Thursday, May 19, 2011

Lisbon and Surrounds







Just catching up. I find the siesta in Spain a good chance to do this. In Lisbon I was fairly busy all day travelling out and back and after dinner and a few wines is not the time to write.

I stayed 4 nights in Lisbon but spent Wednesday travelling by bus 150 km each way to the town of Evora, Thursday by train 25 km each way to Sintra and then on Friday 300 km south to Faro where I stayed the night and caught a bus the next afternoon to Seville, Spain.

Lisbon is built on hills and ancient trams rock and roll their way up the hills. The city  transport pass covered these as well as the modern metro system. There is a huge harbour crossed by 2 large bridges. The Vasco Da Gama bridge is 17 km long and the bus to Evora left over it and came back by the other higher but shorter bridge. I took a 2 and half hour ferry trip on the harbour.

There were more churches to visit but also views over the city. An area called Restauradores just 2 metro stops from my hotel had lots of restaurants catering for English and other Northern European types who like to eat early. Different from country towns and here in Spain where they look at you strangely if you ask for a meal menu before 8.30 pm.
I have included a photo (1) of the trams on a comparatively wide street for the hills and a view (2) of the city from the Castle with the Suspension Bridge called April 25th Bridge. I need to research why it was named after that important date and discovered the revolution in 1974 that  overthrew the right wing government was on April 25.

Evora is inland but not as hilly as I expected. I was intrigued that storks had built their nests on the top of most high tension electricity towers along the way. I climbed to the roof of the cathedral and there were Roman ruins and an aqueduct as well as pleasant gardens.

Sintra was more stunning. Although close to Lisbon, it was the summer retreat of the Royal family and has two large palaces and a ruined Moorish fort. The fort and one of the palaces was up above the town but thankfully a very crowded bus took the tourists most of the way up. There was still a climb involved. The Castelo dos Mouros (Photo 3) was built in the 9th century and is now an archaeological site. I climbed some of the ramparts but baulked at the very high ones. It clearly dominates the hill from the town below. It was then a climb up through some gardens to the Palacio National da Pena which was built in the mid 19th century and occupied by the royal family until they were removed in 1910. It is still used for State occasions. It is quite amazing in parts(Photo 4). The apartments are still kept as when the royal family left. I then returned down to the town for lunch and visited another palace, the Palacio National built in the 15th century but constantly updated. Many rooms were lavish including the Arabs’ Room (Photo 5) and large kitchens. Finally, in Sintra I caught another bus out to s Park originally built to Indian designs (Photo 6) by a succession of eccentric Englishmen but now owned and being restored by the Government. The 30 hectare garden contains many exotic species and paths and waterfalls. The bus took me back to the station for the train to Lisbon.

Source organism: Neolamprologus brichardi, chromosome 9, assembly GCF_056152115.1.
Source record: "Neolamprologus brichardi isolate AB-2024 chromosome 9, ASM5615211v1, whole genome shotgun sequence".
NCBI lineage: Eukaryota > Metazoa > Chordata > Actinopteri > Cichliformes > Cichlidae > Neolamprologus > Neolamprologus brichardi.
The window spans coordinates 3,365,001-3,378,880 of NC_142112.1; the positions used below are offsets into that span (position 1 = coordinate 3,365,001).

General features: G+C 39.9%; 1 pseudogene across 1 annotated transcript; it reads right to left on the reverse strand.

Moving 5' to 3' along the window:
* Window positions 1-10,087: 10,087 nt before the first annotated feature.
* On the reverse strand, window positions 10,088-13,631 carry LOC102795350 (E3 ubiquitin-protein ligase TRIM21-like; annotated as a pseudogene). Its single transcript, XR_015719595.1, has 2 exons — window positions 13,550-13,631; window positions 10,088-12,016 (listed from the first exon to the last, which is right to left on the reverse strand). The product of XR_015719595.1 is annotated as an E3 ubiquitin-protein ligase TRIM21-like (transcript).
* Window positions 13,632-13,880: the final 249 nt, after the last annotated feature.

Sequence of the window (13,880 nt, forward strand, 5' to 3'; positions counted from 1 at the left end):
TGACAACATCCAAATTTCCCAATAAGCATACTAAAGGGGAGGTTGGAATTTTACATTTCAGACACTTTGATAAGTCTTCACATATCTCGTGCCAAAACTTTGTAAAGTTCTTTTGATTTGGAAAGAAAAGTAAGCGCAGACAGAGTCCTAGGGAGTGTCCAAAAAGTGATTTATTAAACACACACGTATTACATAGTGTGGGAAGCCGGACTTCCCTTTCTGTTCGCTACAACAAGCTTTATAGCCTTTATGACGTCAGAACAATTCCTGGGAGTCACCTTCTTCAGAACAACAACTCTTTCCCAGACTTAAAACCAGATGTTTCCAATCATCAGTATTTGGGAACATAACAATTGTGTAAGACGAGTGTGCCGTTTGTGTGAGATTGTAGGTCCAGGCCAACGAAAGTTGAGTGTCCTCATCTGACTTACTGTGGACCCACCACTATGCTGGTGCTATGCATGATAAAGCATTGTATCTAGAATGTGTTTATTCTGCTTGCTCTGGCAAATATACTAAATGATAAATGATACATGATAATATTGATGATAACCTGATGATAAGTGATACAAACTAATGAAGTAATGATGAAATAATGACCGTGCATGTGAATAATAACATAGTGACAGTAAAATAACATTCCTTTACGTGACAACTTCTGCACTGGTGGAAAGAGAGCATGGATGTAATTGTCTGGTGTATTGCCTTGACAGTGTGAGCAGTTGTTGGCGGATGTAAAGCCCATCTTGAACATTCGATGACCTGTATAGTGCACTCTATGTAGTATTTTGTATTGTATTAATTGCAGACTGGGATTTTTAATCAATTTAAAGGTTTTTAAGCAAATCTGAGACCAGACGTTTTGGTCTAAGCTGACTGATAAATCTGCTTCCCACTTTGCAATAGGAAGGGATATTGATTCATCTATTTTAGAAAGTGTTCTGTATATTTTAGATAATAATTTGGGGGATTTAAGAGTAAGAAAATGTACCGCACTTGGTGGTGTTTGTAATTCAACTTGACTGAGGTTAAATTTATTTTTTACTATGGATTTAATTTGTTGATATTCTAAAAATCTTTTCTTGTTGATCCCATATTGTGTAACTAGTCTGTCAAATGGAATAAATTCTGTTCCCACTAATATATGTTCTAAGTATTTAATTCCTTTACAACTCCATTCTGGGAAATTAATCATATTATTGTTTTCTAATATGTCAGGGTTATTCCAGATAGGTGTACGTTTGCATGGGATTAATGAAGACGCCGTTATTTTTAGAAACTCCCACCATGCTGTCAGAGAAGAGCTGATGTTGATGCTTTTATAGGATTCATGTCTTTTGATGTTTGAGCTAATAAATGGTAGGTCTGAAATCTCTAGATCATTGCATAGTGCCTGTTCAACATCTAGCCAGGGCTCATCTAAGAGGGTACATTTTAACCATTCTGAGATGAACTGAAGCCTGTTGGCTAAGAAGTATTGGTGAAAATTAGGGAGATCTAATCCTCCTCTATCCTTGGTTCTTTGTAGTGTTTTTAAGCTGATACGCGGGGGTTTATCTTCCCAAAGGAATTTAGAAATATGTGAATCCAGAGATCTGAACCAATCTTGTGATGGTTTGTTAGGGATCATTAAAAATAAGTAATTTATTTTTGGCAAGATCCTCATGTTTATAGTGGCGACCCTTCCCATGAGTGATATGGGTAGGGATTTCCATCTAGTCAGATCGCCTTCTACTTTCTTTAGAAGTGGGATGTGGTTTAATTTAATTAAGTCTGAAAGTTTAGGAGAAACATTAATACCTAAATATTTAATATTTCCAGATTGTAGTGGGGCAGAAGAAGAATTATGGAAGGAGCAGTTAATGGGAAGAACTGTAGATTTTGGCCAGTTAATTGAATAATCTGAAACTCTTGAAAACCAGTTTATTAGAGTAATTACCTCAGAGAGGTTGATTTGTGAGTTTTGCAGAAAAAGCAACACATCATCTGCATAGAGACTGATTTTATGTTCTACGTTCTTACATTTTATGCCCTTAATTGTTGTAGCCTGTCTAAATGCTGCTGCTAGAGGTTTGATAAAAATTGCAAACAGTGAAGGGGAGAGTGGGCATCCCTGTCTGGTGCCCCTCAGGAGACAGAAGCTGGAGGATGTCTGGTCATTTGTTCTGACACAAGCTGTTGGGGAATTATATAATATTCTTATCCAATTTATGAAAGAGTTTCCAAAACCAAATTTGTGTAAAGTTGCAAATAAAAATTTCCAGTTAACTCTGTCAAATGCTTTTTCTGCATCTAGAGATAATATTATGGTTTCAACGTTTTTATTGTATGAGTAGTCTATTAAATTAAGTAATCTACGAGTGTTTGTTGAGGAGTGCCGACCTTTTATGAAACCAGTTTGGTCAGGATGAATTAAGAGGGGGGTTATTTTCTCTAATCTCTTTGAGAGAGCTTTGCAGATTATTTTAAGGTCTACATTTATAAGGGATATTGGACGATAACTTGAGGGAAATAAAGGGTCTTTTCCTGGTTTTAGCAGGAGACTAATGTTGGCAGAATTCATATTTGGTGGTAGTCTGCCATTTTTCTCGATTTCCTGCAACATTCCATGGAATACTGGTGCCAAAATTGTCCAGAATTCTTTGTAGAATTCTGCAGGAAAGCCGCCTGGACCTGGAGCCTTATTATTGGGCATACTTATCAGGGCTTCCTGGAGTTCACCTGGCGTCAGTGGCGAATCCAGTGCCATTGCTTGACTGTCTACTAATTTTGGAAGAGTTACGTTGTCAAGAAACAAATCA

I left Lisbon after midday on Friday for Faro right down south. The train crosses the April 25 Bridge on a new deck hung under the road deck in 1999. There are many beach resorts around Faro and boats were leaving for bird watching tours  but as my bus for Seville left early the next afternoon  I just wandered around the town. Up the stairs of yet another cathedral and into a chapel made of the bones of the monks. I found the nesting storks interesting (there are 3 in the centre of photo 7).

1 comment:

Leonardo Ricardo said...

It´s great traveling along with you...Thanks Brian!